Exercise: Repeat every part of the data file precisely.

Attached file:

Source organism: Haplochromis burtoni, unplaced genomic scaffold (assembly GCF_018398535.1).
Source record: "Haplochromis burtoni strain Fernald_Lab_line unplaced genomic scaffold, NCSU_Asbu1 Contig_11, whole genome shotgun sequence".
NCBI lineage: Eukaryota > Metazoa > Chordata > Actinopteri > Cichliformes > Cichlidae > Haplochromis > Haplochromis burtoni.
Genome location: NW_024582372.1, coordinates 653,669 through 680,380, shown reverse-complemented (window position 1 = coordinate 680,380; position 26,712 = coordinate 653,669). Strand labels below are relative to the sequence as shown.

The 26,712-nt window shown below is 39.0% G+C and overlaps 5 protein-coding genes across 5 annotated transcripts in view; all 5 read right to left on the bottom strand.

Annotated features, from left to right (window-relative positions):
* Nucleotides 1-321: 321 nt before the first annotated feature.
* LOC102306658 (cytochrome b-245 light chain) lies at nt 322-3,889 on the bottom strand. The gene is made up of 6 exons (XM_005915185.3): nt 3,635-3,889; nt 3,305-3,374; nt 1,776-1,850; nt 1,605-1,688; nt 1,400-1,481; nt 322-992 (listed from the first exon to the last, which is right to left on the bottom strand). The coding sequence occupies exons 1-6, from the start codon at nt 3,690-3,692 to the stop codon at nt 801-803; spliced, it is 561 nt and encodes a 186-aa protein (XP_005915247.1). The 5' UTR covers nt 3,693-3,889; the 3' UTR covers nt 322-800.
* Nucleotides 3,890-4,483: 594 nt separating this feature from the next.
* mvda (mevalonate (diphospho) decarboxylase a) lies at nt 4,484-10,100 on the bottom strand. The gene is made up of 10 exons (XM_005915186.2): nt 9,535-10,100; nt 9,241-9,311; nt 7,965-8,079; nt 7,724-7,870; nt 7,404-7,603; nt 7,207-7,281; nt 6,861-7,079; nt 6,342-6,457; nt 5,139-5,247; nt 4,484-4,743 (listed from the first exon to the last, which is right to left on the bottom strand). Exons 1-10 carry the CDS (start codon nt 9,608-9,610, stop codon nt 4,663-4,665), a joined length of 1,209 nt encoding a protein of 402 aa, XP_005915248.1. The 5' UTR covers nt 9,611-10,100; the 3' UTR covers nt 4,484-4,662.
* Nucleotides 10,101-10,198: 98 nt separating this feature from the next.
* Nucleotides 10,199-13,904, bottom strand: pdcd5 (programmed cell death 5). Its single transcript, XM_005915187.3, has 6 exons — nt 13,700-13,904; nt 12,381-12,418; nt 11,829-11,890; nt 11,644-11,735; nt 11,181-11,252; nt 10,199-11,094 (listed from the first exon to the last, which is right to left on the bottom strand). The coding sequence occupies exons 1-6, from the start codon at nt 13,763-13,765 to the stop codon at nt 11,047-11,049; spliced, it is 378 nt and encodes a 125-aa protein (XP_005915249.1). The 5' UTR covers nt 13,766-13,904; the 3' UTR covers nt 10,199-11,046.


Source organism: Haplochromis burtoni, unplaced genomic scaffold (assembly GCF_018398535.1).
Source record: "Haplochromis burtoni strain Fernald_Lab_line unplaced genomic scaffold, NCSU_Asbu1 Contig_11, whole genome shotgun sequence".
NCBI lineage: Eukaryota > Metazoa > Chordata > Actinopteri > Cichliformes > Cichlidae > Haplochromis > Haplochromis burtoni.
Genome location: NW_024582372.1, coordinates 653,669 through 680,380, shown reverse-complemented (window position 1 = coordinate 680,380; position 26,712 = coordinate 653,669). Strand labels below are relative to the sequence as shown.

The 26,712-nt window shown below is 39.0% G+C and overlaps 5 protein-coding genes across 5 annotated transcripts in view; all 5 read right to left on the bottom strand.

Annotated features, from left to right (window-relative positions):
* Nucleotides 1-321: 321 nt before the first annotated feature.
* LOC102306658 (cytochrome b-245 light chain) lies at nt 322-3,889 on the bottom strand. The gene is made up of 6 exons (XM_005915185.3): nt 3,635-3,889; nt 3,305-3,374; nt 1,776-1,850; nt 1,605-1,688; nt 1,400-1,481; nt 322-992 (listed from the first exon to the last, which is right to left on the bottom strand). The coding sequence occupies exons 1-6, from the start codon at nt 3,690-3,692 to the stop codon at nt 801-803; spliced, it is 561 nt and encodes a 186-aa protein (XP_005915247.1). The 5' UTR covers nt 3,693-3,889; the 3' UTR covers nt 322-800.
* Nucleotides 3,890-4,483: 594 nt separating this feature from the next.
* mvda (mevalonate (diphospho) decarboxylase a) lies at nt 4,484-10,100 on the bottom strand. The gene is made up of 10 exons (XM_005915186.2): nt 9,535-10,100; nt 9,241-9,311; nt 7,965-8,079; nt 7,724-7,870; nt 7,404-7,603; nt 7,207-7,281; nt 6,861-7,079; nt 6,342-6,457; nt 5,139-5,247; nt 4,484-4,743 (listed from the first exon to the last, which is right to left on the bottom strand). Exons 1-10 carry the CDS (start codon nt 9,608-9,610, stop codon nt 4,663-4,665), a joined length of 1,209 nt encoding a protein of 402 aa, XP_005915248.1. The 5' UTR covers nt 9,611-10,100; the 3' UTR covers nt 4,484-4,662.
* Nucleotides 10,101-10,198: 98 nt separating this feature from the next.
* Nucleotides 10,199-13,904, bottom strand: pdcd5 (programmed cell death 5). Its single transcript, XM_005915187.3, has 6 exons — nt 13,700-13,904; nt 12,381-12,418; nt 11,829-11,890; nt 11,644-11,735; nt 11,181-11,252; nt 10,199-11,094 (listed from the first exon to the last, which is right to left on the bottom strand). The coding sequence occupies exons 1-6, from the start codon at nt 13,763-13,765 to the stop codon at nt 11,047-11,049; spliced, it is 378 nt and encodes a 125-aa protein (XP_005915249.1). The 5' UTR covers nt 13,766-13,904; the 3' UTR covers nt 10,199-11,046.